A man who was previously acquitted by direction of IRA membership has been found guilty by the Special Criminal Court of disrupting the garda investigation into the "execution-type" murder of dissident republican Peter Butterly.
Ray Kennedy (41) of Whitestown Drive, Blanchardstown, Dublin 15, had been accused of perverting the course of justice by destroying a mobile phone SIM card on March 6th, 2013, an item the State has said "would have been of very significant evidential value" to the murder investigation.
It was Kennedy’s second trial in connection with the murder. In December 2019, after a 36-day trial, the non-jury court directed that Kennedy be found not guilty of IRA membership after gardaí refused to release secret material in the case, despite a court ruling that it should be disclosed.
It was stated that Mr Kennedy had been at the scene of the murder and had been the State’s case that his mobile was in contact with a burner phone, which was connected to the killing of the 35-year-old.
Mr Paul O’Higgins SC, prosecuting, had told the judges that there was no other explanation but that Mr Kennedy had a “guilty involvement of some kind” in the incident, when he “wholly and intentionally destroyed” the SIM card at the scene of the killing.
Mr Butterly, a father of three, was shot dead shortly after 2pm in the car park of the Huntsman Inn at Gormanston, Co Meath, on March 6th, 2013, in view of students waiting for their school bus. He died from gunshot wounds to his neck and upper back.
Kennedy had told gardaí that he “panicked” at the scene of the murder and decided to destroy the SIM card by snapping it in two at disposing of it at the car park of the pub after being “pressured” for the phone by a detective.
In interviews, Kennedy denied luring Butterly to the scene and said that Butterly was his friend.
Delivering judgement, Mr Justice Hunt said that phone information from Kennedy's handset was lawfully seized by gardaí and that there was no breach of his right to privacy, as his defence team had contended in legal argument.
The defence had also argued that there was an issue with Kennedy’s arrest, which the court also rejected.
Mr Justice Hunt said that Mr Butterly was murdered in broad daylight in an “execution-type murder”. The judge said that members of the Garda surveillance unit had been operating in the area and were almost immediately at the scene.
Four men - Kevin Braney (44), of Glenshane Crescent, Tallaght, Dublin 24; Edward McGrath (37), of Land Dale Lawns, Springfield, Tallaght; Sharif Kelly (49), of Pinewood Green Road, Balbriggan and Dean Evans (27), of Grange Park Rise, Raheny, Dublin - have all already received life sentences at the Special Criminal Court following convictions for Mr Butterly's murder.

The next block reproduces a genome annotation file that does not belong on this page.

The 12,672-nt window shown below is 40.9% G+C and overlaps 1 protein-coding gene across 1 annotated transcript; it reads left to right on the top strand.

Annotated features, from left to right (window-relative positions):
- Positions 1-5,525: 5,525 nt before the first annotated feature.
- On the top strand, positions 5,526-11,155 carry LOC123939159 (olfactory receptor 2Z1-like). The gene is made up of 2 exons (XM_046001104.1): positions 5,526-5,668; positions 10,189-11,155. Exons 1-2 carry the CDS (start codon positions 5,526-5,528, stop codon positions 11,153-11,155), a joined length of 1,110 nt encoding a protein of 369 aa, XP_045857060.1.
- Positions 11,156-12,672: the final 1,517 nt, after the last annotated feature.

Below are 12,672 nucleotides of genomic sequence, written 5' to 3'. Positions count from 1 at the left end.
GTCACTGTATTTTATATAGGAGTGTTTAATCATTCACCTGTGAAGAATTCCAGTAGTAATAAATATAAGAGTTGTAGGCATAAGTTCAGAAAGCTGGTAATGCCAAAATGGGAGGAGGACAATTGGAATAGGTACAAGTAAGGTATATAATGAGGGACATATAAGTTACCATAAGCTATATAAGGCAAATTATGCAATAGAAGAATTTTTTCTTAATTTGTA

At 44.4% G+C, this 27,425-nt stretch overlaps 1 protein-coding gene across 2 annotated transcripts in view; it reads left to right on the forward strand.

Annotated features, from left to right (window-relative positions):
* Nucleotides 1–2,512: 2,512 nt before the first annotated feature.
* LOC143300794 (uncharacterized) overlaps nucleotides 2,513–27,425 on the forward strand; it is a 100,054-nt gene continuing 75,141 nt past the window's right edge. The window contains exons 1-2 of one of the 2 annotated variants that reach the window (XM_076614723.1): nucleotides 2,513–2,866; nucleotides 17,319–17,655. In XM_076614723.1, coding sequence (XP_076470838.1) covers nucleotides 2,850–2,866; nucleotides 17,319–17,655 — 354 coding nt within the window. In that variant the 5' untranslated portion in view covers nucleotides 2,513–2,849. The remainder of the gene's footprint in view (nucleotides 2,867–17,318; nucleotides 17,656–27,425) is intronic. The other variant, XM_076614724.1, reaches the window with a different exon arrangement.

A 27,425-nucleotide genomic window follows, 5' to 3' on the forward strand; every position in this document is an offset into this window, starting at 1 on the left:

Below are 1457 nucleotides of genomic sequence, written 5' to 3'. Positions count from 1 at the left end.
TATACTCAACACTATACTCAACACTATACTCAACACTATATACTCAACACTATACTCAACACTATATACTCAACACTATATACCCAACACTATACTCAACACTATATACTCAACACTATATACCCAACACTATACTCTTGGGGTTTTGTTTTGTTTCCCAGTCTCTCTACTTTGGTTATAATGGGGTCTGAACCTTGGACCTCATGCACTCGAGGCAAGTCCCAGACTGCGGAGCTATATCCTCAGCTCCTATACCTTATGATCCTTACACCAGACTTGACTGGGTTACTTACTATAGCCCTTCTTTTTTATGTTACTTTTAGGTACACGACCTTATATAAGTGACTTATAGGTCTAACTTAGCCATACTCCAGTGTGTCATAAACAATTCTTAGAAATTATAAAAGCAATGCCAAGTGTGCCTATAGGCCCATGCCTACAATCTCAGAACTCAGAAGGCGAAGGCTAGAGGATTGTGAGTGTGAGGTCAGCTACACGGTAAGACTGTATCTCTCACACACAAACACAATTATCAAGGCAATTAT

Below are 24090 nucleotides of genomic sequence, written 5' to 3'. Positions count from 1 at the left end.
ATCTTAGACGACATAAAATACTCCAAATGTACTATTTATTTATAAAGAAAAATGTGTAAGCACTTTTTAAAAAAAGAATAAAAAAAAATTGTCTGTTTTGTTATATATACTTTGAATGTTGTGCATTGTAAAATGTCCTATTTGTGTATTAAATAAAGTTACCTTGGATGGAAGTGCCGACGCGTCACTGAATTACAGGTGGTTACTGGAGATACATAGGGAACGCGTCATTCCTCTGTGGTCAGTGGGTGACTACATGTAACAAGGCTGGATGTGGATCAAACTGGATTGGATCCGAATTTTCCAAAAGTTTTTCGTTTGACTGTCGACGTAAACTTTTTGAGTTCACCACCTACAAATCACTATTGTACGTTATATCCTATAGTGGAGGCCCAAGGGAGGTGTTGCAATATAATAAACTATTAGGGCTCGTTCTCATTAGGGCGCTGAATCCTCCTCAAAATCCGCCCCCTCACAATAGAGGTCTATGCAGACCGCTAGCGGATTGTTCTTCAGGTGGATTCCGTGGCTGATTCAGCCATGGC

Two other men, Michael McDermott (60), of Riverdale House, Garrymore, Ballinagh, Co Cavan and Frank Murphy (59), of McDonagh Caravan Park, Triton Road, Bettystown, Co Meath, who played roles in the murder of Mr Butterly, have also been jailed.
Those involved operated with “advanced levels of planning and preparation”, said the judge.
Kennedy’s trial heard that the accused contacted Butterly to meet at 2.30pm to exchange paperwork for cars.
At the time of the shooting, Kennedy could be seen on CCTV at the Applegreen petrol station in Drogheda, Co Louth.
Outlining the case, Mr Justice Hunt said that Kennedy appeared at the scene of the murder at around 2.35pm and was approached by gardaí.
Kennedy did not wish to give gardaí a statement at the scene about meeting Mr Butterly due to the growing presence of the media and gardaí. He then, however, gave a statement at the Gormanston military camp but refused to sign it.
Kennedy told gardaí that he had removed the SIM card from his phone and destroyed it at the Huntsman’s car park but said that he would have handed it over had he not been panicked by the approach of a detective looking for his phone.
Despite searches, the SIM card was never recovered from where Kennedy said he discarded it.
Kennedy told gardaí that he was responsible for bringing Mr Butterly to the scene in order to meet with him.
However, he said that he did not lure his “friend” to the location and said “I wouldn’t set him up”.
Mr Justice Hunt said that there was a link between Kennedy’s phone and the burner phone used in the organisation of the murder, which was recovered from another male’s house.
The judge said the prosecution argued that Kennedy’s account of the location of the SIM had been inconsistent and that he had removed it because of the connection to the burner phone.
The prosecution had also contended that Kennedy’s excuse of panic was “not remotely credible” and that it remained unclear throughout the trial as to why he would have panicked.
The judge said that he was satisfied beyond a reasonable doubt that Kennedy’s actions were a calculated attempt to minimise his involvement in the investigation and that the court found him guilty.
The judge granted Kennedy bail, due to his “unusual family circumstances” where he has a young child who is “quite unwell”.
The judge warned, however, that if Kennedy were to abuse the bail in any way that it would be taken as an aggravating factor in sentencing. He then adjourned the matter to June 21th for sentencing.